The Imitation Game is a movie with two stories. On one hand, there is the story of World War II and the urgent need to crack the German Enigma code. Here, we arrive at Bletchley Park with Alan Turing, where the British Government has hired a team to work tirelessly to crack the code, mixed with the speculation about Soviet spies. Then, there is the story of Turing himself. At the young age of 26, he is already a Cambridge Fellow and one of the best mathematicians in the world. But he has a secret: he is homosexual during a period in the UK when such a lifestyle was illegal. We flash between three periods in his life: his time at boarding school, where he meets a boy named Christopher; his time at Bletchley inventing his machine to crack the Enigma code, which he also names Christopher; and his life after World War II once he has been convicted of gross indecency because his homosexuality is discovered.
As a story that was not even publicly known until the 1990s, it is fascinating to learn about such an influential and, for a long time, unappreciated man in British and world history. For fifty years, the discoveries made and work done at Bletchley were kept classified, so it was not until after Turing’s death that his name could be added to the history books.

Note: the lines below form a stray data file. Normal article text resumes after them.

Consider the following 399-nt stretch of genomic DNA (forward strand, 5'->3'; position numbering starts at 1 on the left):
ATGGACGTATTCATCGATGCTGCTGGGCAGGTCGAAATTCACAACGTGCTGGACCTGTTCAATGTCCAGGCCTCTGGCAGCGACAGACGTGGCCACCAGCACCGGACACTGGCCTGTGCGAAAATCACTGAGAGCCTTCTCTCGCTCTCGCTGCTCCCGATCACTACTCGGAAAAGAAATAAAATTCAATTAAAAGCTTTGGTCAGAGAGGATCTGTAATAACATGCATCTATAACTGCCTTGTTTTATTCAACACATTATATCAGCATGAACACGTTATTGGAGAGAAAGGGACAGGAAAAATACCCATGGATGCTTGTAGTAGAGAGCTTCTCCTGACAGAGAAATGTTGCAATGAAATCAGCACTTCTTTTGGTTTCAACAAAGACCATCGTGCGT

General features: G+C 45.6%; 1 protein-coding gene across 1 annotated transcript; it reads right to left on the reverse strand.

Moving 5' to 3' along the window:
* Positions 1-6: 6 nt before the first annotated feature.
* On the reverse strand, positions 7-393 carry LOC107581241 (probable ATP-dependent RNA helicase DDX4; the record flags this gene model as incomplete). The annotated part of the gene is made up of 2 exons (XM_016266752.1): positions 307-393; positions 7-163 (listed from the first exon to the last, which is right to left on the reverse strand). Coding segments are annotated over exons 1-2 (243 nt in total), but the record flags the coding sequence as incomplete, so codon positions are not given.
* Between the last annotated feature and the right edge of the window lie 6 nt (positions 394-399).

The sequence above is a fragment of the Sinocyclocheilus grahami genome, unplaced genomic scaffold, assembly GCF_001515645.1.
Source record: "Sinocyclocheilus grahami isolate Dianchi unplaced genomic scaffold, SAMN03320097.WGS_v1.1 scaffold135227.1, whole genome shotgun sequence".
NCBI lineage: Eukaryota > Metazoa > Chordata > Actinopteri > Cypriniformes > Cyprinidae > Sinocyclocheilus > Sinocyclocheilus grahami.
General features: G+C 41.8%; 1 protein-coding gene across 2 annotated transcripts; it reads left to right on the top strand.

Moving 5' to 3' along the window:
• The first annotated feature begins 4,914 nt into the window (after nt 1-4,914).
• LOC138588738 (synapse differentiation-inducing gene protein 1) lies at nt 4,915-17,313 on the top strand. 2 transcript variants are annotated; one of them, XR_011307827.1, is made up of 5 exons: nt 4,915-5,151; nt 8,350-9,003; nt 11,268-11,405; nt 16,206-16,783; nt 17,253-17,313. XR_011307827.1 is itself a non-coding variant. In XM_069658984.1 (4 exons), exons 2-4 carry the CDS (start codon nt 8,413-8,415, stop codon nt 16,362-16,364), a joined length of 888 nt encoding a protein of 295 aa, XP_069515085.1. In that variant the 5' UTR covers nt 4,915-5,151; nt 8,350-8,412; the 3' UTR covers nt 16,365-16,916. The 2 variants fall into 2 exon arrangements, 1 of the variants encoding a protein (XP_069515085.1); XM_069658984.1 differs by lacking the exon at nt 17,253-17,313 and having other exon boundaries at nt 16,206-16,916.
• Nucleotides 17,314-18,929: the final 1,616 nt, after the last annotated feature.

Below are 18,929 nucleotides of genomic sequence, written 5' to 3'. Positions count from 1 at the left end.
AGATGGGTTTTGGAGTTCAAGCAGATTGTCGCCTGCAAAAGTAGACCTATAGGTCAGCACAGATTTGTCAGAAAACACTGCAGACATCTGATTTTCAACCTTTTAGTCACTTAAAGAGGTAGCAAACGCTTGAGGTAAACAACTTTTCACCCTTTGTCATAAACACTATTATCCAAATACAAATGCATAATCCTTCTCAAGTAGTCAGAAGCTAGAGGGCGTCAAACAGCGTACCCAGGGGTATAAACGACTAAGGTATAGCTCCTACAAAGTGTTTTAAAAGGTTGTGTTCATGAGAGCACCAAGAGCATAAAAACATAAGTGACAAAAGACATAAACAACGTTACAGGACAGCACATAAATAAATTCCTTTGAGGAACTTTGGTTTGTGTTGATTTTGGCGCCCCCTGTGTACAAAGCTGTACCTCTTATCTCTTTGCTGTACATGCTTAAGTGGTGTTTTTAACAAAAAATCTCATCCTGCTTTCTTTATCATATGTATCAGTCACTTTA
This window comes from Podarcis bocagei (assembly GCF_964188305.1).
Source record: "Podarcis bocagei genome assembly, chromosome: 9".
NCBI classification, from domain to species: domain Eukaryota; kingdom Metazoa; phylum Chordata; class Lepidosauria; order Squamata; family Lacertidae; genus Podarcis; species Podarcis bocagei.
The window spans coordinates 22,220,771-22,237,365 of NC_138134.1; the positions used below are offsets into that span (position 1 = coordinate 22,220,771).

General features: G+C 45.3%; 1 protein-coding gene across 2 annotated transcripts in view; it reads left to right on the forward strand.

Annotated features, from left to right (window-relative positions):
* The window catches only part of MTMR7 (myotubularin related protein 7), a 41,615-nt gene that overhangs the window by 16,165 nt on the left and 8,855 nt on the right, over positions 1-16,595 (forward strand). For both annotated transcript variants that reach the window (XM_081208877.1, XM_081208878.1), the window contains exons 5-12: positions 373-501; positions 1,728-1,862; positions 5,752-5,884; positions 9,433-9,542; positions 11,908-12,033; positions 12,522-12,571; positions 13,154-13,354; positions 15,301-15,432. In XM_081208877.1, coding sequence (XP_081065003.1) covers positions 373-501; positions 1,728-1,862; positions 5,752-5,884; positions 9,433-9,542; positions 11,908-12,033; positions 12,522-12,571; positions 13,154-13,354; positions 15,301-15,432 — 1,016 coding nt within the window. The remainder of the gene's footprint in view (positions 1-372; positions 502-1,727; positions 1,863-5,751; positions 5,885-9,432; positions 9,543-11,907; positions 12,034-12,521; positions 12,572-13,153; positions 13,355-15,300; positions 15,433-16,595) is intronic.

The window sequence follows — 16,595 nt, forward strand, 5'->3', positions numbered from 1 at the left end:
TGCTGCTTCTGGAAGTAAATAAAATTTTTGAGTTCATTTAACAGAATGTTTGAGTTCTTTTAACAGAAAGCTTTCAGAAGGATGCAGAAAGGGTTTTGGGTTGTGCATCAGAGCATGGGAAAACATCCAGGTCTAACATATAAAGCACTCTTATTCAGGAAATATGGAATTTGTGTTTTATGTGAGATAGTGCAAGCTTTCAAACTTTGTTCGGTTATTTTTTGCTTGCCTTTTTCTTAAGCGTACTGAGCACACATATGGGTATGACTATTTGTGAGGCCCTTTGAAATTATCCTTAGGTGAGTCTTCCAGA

Perhaps few actors could have portrayed Turing as compellingly as Benedict Cumberbatch does. Turing was not a man who could easily relate to others. He understood things very literally, so the subtleties of human interaction and communication did not always register with him. With this quality, it can be difficult to make such a character relatable so that the audience sympathizes. However, Cumberbatch pulls this off, portraying a charming and good-hearted man whose goal is to save lives by shortening the war. Seeing him achieve that and then experience a sudden downfall just after the war is heartbreaking. As a man whose inventions led to modern computers, who saved millions of lives in the War and who had such good intentions throughout, it is hard to see what became of him.
As Joan Clarke, Keira Knightley is charming and warm as one of the first people to connect with Turing. She shows up to the evaluation when they are looking for new team members at Bletchley and Turing is the one who steps in to allow her to stay when she is turned away at the door for being a woman. This moment leads to a friendship that leads to an engagement to allow her to stay with the code breakers. She is extremely clever, but also helps Turing to connect with the rest of his team. She is the reason they end up standing behind Turing when his work is put into question by the government leaders at Bletchley. Clarke also visits Turing later in life when he is struggling and tells him the impact of his work.
As a lesser-known and interesting part of recent history, there is already a reason to see this movie. In addition to that, the acting truly brings the story to life. The film does justice to a story that deserves to be told – that is both historical and relevant to current issues.